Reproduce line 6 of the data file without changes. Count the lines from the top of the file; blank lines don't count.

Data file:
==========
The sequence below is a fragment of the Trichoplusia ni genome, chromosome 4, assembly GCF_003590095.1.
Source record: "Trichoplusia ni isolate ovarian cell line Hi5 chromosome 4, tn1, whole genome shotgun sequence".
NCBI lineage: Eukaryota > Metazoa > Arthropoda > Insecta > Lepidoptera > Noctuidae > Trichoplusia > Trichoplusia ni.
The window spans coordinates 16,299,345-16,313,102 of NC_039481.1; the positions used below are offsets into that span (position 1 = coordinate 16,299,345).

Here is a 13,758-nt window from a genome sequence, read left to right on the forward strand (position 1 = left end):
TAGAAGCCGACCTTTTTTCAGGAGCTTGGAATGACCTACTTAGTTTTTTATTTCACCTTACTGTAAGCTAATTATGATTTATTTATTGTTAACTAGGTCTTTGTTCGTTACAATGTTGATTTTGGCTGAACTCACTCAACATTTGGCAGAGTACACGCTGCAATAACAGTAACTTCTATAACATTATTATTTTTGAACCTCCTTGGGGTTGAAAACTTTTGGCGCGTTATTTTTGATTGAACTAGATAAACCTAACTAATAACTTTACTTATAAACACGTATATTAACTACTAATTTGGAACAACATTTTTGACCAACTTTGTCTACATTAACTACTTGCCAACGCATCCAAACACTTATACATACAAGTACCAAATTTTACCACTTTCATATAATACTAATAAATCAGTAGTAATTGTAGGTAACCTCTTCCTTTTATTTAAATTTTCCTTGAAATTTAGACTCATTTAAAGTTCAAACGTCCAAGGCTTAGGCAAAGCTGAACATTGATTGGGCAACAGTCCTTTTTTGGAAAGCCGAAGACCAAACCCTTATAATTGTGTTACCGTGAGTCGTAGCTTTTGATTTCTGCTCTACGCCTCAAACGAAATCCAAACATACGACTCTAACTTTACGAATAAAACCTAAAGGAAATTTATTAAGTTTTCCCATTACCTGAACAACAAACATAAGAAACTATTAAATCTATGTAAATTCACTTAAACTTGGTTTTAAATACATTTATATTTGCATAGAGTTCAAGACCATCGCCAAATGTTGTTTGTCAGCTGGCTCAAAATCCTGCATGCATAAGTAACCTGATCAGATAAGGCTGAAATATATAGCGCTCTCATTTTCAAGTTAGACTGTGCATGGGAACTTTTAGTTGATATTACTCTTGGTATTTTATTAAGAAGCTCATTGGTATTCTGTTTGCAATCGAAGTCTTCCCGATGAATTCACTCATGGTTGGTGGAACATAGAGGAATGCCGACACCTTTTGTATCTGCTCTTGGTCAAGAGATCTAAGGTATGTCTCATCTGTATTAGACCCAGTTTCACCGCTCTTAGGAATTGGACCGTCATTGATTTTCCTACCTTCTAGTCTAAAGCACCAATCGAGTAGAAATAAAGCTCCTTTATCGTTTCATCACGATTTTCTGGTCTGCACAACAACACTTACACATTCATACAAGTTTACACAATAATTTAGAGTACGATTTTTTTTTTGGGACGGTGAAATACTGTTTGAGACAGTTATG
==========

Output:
TAGAAGCCGACCTTTTTTCAGGAGCTTGGAATGACCTACTTAGTTTTTTATTTCACCTTACTGTAAGCTAATTATGATTTATTTATTGTTAACTAGGTCTTTGTTCGTTACAATGTTGATTTTGGCTGAACTCACTCAACATTTGGCAGAGTACACGCTGCAATAACAGTAACTTCTATAACATTATTATTTTTGAACCTCCTTGGGGTTGAAAACTTTTGGCGCGTTATTTTTGATTGAACTAGATAAACCTAACTAATAACTTTACTTATAAACACGTATATTAACTACTAATTTGGAACAACATTTTTGACCAACTTTGTCTACATTAACTACTTGCCAACGCATCCAAACACTTATACATACAAGTACCAAATTTTACCACTTTCATATAATACTAATAAATCAGTAGTAATTGTAGGTAACCTCTTCCTTTTATTTAAATTTTCCTTGAAATTTAGACTCATTTAAAGTTCAAACGTCCAAGGCTTAGGCAAAGCTGAACATTGATTGGGCAACAGTCCTTTTTTGGAAAGCCGAAGACCAAACCCTTATAATTGTGTTACCGTGAGTCGTAGCTTTTGATTTCTGCTCTACGCCTCAAACGAAATCCAAACATACGACTCTAACTTTACGAATAAAACCTAAAGGAAATTTATTAAGTTTTCCCATTACCTGAACAACAAACATAAGAAACTATTAAATCTATGTAAATTCACTTAAACTTGGTTTTAAATACATTTATATTTGCATAGAGTTCAAGACCATCGCCAAATGTTGTTTGTCAGCTGGCTCAAAATCCTGCATGCATAAGTAACCTGATCAGATAAGGCTGAAATATATAGCGCTCTCATTTTCAAGTTAGACTGTGCATGGGAACTTTTAGTTGATATTACTCTTGGTATTTTATTAAGAAGCTCATTGGTATTCTGTTTGCAATCGAAGTCTTCCCGATGAATTCACTCATGGTTGGTGGAACATAGAGGAATGCCGACACCTTTTGTATCTGCTCTTGGTCAAGAGATCTAAGGTATGTCTCATCTGTATTAGACCCAGTTTCACCGCTCTTAGGAATTGGACCGTCATTGATTTTCCTACCTTCTAGTCTAAAGCACCAATCGAGTAGAAATAAAGCTCCTTTATCGTTTCATCACGATTTTCTGGTCTGCACAACAACACTTACACATTCATACAAGTTTACACAATAATTTAGAGTACGATTTTTTTTTTGGGACGGTGAAATACTGTTTGAGACAGTTATG